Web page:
It’s not a very large neighborhood. The major distinction of the eight-block area that runs southwest from the corner of North and Wells is that it has stubbornly resisted large-scale redevelopment for over 30 years.

Tucked between middle-class Sandburg Village and destitute Cabrini-Green, this neighborhood of mainly poor and working-class families has resisted social, political, and economic forces ranging from the late real estate mogul Arthur Rubloff to bands of marauding arsonists.

Now, after years of obscurity, these streets have become the target of developers eager to push the wildfire development of Lincoln Park south of North Avenue. Ironically, however, their campaign might be stalled by a government-backed program that is supposed to spur the area’s revival.

Since 1985, Chicago has been actively pursuing an urban renewal program originally known as the “Mohawk-North Slum and Blighted Area Project” on the western end of this neighborhood. The project would permit the city to acquire through condemnation proceedings most of the land that lies along the west side of the 1400 and 1500 blocks of Mohawk and the east side of the 1400 and 1500 blocks of Larrabee. The city would also acquire property on Blackhawk Street and on the south side of North Avenue between Mohawk and Larrabee. The city would then sell this land to developers who would develop it under city guidelines.

“It’s absolutely absurd to put urban renewal in this area,” said Jean Washington, spokeswoman for the Near North Property Owners Association, which is fighting the project. “It’s like putting urban renewal on Astor Street.”

If Washington overstates the case, there’s no denying that real estate values in the area have skyrocketed in recent years, and that the area is ripe for redevelopment even without government help. For Sale signs by several of Chicago’s most upscale realty firms have sprouted on shabby three-flats and cottages like dandelions in May. Vacant lots that were selling for as little as $10,000 two years ago are now commanding $50,000 to $75,000. The area is being eyed by developers from as far away as Milwaukee.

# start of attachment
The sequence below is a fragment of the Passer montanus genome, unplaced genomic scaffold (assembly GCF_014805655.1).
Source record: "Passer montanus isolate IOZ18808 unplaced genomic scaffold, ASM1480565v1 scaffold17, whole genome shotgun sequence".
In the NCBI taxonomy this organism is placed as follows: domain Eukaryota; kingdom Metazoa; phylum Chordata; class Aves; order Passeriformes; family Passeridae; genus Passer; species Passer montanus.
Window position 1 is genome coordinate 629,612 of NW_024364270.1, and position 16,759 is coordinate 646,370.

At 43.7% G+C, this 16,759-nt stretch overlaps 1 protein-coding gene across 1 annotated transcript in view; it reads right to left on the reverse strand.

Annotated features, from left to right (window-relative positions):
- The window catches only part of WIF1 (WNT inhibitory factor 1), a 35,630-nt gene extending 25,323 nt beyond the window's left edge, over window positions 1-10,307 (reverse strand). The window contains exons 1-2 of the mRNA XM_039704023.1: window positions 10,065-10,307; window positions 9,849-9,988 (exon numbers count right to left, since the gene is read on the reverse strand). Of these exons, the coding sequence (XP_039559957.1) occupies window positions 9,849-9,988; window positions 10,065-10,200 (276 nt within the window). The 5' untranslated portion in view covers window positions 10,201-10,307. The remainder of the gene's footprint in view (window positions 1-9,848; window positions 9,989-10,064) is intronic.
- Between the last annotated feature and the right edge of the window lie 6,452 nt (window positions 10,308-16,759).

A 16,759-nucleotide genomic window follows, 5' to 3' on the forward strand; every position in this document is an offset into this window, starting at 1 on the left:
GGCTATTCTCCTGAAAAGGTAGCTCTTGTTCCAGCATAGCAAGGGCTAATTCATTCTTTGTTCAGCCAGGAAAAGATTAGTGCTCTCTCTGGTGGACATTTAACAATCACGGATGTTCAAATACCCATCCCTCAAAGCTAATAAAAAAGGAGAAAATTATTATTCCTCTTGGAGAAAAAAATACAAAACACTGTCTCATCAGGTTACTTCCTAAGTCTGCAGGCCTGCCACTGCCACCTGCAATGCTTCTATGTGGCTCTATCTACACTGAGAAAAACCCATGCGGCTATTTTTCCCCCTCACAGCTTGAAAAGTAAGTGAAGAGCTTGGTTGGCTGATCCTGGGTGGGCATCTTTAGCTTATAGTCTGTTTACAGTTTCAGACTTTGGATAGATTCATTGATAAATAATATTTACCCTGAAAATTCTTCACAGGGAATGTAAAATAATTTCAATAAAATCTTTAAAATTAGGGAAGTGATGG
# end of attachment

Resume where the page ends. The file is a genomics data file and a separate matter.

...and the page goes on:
Many residents of the area now want to see the Mohawk-North project scrapped. But Burton Natarus, the local 42nd Ward alderman, doesn’t. Natarus says the city has already committed federal Community Development Block Grant funds to the project, and he argues that unless Chicago goes ahead and acquires the property through urban renewal it won’t have a voice in deciding what type of new development comes in. Natarus says he wants to see a mix of housing, with special emphasis on rental housing for middle-income residents. If its future were left to the forces of the private sector, Natarus argues, the area would probably become exclusively an upscale extension of Lincoln Park.

Doug Guthrie, deputy commissioner of the Department of Housing, says the city wants what Natarus wants. “We’d like to see an economic mix of housing, but we’re not sure exactly what that means right now,” Guthrie said. “I do think we will be spurring investment in the area. It gives us the opportunity to make sure that development does take place.”

Many residents doubt that the city will actually provide for low- and moderate-income families. They note that just across North Avenue are dozens of acres of former urban renewal land now occupied primarily by fancy town houses priced in the hundreds of thousands of dollars. The contract one large Section Eight development north of North had with the federal government is about to expire, and that housing will shift to the private market. Residents also note that the city has sold two parcels it owned on the east side of the 1400 block of Mohawk for $40,000 and $50,000, hardly property costs compatible with low-income housing.